Production designer Danilo Donati provides gorgeous sets and costumes, which give the affair a certain sense of the Fellini-esque (late Fellini, after he had completely lost his shit and just wallowed in the surreal), but the sheer pointless volume of it rapidly numbs us to any other input. If the purpose was to display the decadence of ancient Rome, or to remind us of its similarities to our modern society, we get the message in the first five minutes. For the other 145, it simply batters us into disbelieving piles of slack-jawed hamburger: shocked not only that someone agreed to put this onscreen, but that such nakedly demagogic button-pushing could become such a frightful bore. I suppose certain college fraternities could make screening it part of their hazing rituals, but beyond that, it exists as nothing more than transgression for transgression's sake -- the cinematic equivalent of a two-headed calf at the county fair.

Interest, however, arises mainly from understanding how rational people could have arrived at such a state, and in that sense, the DVD proves very enlightening. The crux of the problem came down to three violently opposing views from the three most important creative forces: Guccione, whose Penthouse magazine provided the financing; Vidal, whose name originally topped the project (serving as an incentive to sign big stars like McDowell); and Brass, who saw the film taken away from him in post-production and edited without his consent. All three were convinced that theirs was the only way to go, and all three assumed that they had the authority to silence any opposition. To put it mildly, things got out of hand.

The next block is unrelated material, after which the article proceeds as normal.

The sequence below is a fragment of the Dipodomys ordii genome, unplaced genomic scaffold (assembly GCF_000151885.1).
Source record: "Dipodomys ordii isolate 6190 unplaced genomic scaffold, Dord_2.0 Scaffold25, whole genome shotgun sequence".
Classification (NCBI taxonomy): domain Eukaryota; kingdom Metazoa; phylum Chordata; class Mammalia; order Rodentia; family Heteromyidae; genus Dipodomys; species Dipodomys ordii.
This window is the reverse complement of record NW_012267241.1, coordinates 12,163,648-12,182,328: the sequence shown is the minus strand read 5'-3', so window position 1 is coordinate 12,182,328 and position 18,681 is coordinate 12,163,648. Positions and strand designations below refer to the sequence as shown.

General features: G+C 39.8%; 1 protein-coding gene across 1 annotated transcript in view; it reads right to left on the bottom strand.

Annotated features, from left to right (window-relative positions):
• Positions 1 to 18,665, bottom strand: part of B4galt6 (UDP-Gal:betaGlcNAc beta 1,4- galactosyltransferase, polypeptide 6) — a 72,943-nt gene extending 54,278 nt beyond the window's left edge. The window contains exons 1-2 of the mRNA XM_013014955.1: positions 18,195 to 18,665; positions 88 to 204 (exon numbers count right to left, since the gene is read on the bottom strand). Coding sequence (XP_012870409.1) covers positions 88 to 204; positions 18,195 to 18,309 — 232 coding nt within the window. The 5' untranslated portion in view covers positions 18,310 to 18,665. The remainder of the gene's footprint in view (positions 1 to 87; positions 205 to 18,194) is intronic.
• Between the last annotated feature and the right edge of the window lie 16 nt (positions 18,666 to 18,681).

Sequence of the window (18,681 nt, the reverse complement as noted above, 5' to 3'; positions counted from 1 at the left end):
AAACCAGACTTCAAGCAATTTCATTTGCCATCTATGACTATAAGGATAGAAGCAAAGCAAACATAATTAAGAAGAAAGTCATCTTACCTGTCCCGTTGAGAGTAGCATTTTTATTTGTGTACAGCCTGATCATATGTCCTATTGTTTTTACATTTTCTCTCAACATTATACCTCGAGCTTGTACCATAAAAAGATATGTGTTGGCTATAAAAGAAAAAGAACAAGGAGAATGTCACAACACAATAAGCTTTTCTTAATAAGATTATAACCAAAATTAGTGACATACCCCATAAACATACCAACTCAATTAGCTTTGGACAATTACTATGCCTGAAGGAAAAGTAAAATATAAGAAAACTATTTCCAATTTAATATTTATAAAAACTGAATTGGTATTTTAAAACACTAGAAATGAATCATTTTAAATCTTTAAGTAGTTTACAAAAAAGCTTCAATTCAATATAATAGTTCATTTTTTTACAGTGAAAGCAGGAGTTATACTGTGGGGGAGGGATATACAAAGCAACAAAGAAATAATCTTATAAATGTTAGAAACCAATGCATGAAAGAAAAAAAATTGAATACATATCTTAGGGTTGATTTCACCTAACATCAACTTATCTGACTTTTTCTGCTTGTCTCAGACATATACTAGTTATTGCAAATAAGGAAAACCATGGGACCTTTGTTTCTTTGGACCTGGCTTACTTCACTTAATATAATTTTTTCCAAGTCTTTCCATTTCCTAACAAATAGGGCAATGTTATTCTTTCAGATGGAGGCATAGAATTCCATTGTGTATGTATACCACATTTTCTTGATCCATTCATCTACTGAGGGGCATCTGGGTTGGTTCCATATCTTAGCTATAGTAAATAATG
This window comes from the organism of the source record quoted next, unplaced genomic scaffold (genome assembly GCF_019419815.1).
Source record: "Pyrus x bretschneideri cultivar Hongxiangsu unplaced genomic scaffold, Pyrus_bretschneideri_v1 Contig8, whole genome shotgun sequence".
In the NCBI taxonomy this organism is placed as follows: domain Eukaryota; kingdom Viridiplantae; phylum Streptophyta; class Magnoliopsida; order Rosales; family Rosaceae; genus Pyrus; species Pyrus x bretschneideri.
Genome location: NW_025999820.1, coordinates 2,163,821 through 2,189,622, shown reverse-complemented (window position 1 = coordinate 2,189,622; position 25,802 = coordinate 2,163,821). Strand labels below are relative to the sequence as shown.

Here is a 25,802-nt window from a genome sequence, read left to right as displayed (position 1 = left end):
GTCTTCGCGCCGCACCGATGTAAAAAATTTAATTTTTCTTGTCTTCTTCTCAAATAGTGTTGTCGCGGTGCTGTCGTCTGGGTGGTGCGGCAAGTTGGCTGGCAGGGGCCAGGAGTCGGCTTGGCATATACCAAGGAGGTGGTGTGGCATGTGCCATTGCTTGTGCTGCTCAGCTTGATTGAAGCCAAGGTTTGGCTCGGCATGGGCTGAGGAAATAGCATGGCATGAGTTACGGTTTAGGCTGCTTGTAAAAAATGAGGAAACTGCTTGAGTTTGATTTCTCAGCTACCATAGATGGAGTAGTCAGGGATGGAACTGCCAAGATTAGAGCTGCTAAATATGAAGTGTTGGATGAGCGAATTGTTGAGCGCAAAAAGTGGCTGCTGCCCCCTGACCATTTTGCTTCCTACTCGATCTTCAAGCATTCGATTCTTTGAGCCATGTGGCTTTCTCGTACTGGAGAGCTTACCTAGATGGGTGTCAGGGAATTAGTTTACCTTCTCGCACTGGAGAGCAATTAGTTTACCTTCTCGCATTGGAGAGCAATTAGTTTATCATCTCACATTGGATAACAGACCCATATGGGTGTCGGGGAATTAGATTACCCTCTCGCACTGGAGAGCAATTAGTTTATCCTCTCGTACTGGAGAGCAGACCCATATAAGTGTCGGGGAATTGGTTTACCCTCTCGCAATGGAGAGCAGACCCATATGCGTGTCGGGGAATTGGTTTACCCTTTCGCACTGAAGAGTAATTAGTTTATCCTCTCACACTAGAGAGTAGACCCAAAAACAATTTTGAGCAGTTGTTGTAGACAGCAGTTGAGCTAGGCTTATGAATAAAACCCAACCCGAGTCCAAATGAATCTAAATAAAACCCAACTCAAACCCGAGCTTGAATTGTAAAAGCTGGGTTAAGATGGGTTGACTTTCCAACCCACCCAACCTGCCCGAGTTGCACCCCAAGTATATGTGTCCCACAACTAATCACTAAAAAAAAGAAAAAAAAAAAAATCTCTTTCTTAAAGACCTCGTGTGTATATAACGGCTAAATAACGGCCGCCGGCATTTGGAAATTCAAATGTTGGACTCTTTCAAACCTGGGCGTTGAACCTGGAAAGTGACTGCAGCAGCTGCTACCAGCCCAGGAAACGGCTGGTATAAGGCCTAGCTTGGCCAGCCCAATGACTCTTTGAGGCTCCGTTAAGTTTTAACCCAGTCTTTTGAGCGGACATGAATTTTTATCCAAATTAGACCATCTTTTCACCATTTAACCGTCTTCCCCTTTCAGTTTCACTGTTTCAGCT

Vidal originally conceived the project as a serious statement on the decline of Rome. He claims to have researched the era extensively, and felt that other sword-and-sandal epics never quite had the daring to confront the Bacchanalian excesses that existed during that time. In that sense, he has a point; one thinks of Laurence Olivier's famous line in Spartacus about snails and oysters, or that moment in Gladiator when Oliver Reed casually asks Russell Crowe whether he wants a girl or a boy. Both films hint at monstrous appetites within this culture, but ultimately refrain from delving further. If we're going to discuss those things, the reasoning goes, then let's really discuss them: show them in all their flagrant profanity and then try to discern what they might say about the time, the place, or the human condition in general.

A noble idea. But then you bring in Brass, a director of questionable talents whose improvisational style accentuates the visual over the spoken (emphasizing his camera rather than Vidal's script as the primary creative instrument). Moreover, he viewed the project as more satirical than solemn: a chance to poke fun at the excesses of power in a subversive and inflammatory way. His notions were apparently shared by McDowell, who viewed his character not so much as a madman, but rather a primordial anarchist determined to bring the empire down from the top by pushing every boundary his limitless authority permitted.